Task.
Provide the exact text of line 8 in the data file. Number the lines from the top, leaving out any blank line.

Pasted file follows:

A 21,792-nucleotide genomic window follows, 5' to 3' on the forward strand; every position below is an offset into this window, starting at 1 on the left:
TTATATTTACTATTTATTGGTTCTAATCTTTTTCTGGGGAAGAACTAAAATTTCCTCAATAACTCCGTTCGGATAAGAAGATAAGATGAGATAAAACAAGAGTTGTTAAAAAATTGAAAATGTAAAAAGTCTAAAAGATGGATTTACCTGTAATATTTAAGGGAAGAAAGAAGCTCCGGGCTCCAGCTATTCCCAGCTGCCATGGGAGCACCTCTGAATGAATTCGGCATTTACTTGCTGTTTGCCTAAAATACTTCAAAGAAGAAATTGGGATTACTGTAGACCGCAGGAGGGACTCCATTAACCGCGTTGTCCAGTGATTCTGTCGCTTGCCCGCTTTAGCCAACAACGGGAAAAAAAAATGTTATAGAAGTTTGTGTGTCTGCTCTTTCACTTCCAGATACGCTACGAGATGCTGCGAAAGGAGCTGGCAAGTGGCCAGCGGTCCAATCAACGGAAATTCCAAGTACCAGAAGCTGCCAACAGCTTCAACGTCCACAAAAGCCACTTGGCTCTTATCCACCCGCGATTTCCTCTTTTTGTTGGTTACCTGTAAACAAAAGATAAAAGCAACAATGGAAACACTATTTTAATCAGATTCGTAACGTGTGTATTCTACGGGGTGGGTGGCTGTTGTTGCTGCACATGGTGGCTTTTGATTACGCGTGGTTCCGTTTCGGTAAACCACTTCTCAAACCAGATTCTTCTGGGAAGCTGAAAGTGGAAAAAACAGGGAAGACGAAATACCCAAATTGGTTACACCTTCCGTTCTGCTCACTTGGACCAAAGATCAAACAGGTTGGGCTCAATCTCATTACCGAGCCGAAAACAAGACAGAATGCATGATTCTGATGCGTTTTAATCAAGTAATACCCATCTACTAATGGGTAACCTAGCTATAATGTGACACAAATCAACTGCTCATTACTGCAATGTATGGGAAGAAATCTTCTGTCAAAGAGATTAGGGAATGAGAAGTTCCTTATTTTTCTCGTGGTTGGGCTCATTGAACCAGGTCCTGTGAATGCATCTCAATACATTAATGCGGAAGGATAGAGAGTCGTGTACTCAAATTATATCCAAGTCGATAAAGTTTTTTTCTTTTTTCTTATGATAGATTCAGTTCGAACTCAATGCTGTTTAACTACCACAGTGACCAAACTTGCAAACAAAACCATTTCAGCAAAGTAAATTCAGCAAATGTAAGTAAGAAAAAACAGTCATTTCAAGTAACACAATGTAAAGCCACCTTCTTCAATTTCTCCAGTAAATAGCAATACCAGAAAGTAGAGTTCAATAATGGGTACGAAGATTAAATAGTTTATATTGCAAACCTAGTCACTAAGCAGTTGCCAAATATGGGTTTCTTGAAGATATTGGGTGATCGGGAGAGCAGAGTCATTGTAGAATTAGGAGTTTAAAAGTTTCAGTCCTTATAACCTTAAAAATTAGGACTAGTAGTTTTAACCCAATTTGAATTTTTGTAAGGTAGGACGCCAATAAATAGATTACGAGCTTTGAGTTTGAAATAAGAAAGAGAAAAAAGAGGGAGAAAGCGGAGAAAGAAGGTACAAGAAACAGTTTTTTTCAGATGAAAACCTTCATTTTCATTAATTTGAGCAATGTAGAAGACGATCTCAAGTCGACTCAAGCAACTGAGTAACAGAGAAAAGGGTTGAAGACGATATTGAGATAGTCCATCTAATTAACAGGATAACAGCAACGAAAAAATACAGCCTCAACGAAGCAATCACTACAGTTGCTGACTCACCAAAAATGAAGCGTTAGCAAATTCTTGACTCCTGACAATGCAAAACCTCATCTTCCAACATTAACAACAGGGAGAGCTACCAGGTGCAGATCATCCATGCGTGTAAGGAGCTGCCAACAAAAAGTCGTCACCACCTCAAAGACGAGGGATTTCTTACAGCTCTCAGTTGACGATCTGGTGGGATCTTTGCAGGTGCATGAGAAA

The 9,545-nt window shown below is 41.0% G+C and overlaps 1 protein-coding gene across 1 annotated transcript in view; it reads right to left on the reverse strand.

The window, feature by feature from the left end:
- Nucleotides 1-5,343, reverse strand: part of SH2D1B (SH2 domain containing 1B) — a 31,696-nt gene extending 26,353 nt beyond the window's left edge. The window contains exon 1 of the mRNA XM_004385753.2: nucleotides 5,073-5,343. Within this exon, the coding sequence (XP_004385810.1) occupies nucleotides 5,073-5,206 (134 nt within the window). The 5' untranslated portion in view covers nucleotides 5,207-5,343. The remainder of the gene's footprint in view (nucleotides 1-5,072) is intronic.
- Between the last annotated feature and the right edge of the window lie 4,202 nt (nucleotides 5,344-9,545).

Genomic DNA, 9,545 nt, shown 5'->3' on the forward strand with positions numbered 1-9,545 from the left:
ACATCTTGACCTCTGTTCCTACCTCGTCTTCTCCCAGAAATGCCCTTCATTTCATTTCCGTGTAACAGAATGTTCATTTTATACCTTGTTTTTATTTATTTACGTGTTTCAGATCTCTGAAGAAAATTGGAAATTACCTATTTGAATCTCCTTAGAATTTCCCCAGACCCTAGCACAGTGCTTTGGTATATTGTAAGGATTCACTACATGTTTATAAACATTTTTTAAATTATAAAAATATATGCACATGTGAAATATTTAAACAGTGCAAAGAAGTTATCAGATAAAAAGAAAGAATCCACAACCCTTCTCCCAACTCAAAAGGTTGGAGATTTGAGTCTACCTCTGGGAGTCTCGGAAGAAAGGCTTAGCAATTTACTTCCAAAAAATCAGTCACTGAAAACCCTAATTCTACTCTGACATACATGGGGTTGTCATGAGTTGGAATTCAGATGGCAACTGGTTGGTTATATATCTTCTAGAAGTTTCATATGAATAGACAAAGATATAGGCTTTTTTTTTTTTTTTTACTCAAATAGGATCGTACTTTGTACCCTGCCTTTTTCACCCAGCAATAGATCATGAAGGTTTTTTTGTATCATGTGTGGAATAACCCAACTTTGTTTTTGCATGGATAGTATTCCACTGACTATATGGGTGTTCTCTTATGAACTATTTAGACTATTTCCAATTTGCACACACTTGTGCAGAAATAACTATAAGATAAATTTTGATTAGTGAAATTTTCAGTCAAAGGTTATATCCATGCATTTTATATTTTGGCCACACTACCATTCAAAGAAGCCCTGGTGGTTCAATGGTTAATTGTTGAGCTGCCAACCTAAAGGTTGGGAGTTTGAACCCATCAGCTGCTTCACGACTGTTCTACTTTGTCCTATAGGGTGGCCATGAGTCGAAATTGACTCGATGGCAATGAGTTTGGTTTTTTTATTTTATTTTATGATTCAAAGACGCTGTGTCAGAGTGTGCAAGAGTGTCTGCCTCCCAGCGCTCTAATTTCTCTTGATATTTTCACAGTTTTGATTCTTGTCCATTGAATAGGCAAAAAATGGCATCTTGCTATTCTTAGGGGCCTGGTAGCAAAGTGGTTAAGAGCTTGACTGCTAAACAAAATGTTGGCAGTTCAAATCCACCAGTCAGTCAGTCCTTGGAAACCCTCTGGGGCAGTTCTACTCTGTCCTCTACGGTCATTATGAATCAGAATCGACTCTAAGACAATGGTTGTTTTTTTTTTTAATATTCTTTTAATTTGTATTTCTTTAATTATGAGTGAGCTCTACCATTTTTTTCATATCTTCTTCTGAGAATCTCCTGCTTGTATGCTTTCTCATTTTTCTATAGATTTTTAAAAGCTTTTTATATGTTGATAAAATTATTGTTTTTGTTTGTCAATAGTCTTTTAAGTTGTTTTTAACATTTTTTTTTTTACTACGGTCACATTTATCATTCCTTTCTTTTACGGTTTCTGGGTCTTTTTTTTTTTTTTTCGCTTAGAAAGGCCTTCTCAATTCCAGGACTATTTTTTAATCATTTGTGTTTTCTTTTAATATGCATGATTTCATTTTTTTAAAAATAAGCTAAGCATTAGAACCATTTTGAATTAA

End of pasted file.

ACATCTTGACCTCTGTTCCTACCTCGTCTTCTCCCAGAAATGCCCTTCATTTCATTTCCGTGTAACAGAATGTTCATTTTATACCTTGTTTTTATTTATTTACGTGTTTCAGATCTCTGAAGAAAATTGGAAATTACCTATTTGAATCTCCTTAGAATTTCCCCAGACCCTAGCACAGTGCTTTGGTATATTGTAAGGATTCACTACATGTTTATAAACATTTTTTAAATTATAAAAATATATGCACATGTGAAATATTTAAACAGTGCAAAGAAGTTATCAGATAAAAAGAAAGAATCCACAACCCTTCTCCCAACTCAAAAGGTTGGAGATTTGAGTCTACCTCTGGGAGTCTCGGAAGAAAGGCTTAGCAATTTACTTCCAAAAAATCAGTCACTGAAAACCCTAATTCTACTCTGACATACATGGGGTTGTCATGAGTTGGAATTCAGATGGCAACTGGTTGGTTATATATCTTCTAGAAGTTTCATATGAATAGACAAAGATATAGGCTTTTTTTTTTTTTTTTACTCAAATAGGATCGTACTTTGTACCCTGCCTTTTTCACCCAGCAATAGATCATGAAGGTTTTTTTGTATCATGTGTGGAATAACCCAACTTTGTTTTTGCATGGATAGTATTCCACTGACTATATGGGTGTTCTCTTATGAACTATTTAGACTATTTCCAATTTGCACACACTTGTGCAGAAATAACTATAAGATAAATTTTGATTAGTGAAATTTTCAGTCAAAGGTTATATCCATGCATTTTATATTTTGGCCACACTACCATTCAAAGAAGCCCTGGTGGTTCAATGGTTAATTGTTGAGCTGCCAACCTAAAGGTTGGGAGTTTGAACCCATCAGCTGCTTCACGACTGTTCTACTTTGTCCTATAGGGTGGCCATGAGTCGAAATTGACTCGATGGCAATGAGTTTGGTTTTTTTATTTTATTTTATGATTCAAAGACGCTGTGTCAGAGTGTGCAAGAGTGTCTGCCTCCCAGCGCTCTAATTTCTCTTGATATTTTCACAGTTTTGATTCTTGTCCATTGAATAGGCAAAAAATGGCATCTTGCTATTCTTAGGGGCCTGGTAGCAAAGTGGTTAAGAGCTTGACTGCTAAACAAAATGTTGGCAGTTCAAATCCACCAGTCAGTCAGTCCTTGGAAACCCTCTGGGGCAGTTCTACTCTGTCCTCTACGGTCATTATGAATCAGAATCGACTCTAAGACAATGGTTGTTTTTTTTTTTAATATTCTTTTAATTTGTATTTCTTTAATTATGAGTGAGCTCTACCATTTTTTTCATATCTTCTTCTGAGAATCTCCTGCTTGTATGCTTTCTCATTTTTCTATAGATTTTTAAAAGCTTTTTATATGTTGATAAAATTATTGTTTTTGTTTGTCAATAGTCTTTTAAGTTGTTTTTAACATTTTTTTTTTTACTACGGTCACATTTATCATTCCTTTCTTTTACGGTTTCTGGGTCTTTTTTTTTTTTTTTCGCTTAGAAAGGCCTTCTCAATTCCAGGACTATTTTTTAATCATTTGTGTTTTCTTTTAATATGCATGATTTCATTTTTTTAAAAATAAGCTAAGCATTAGAACCATTTTGAATTAA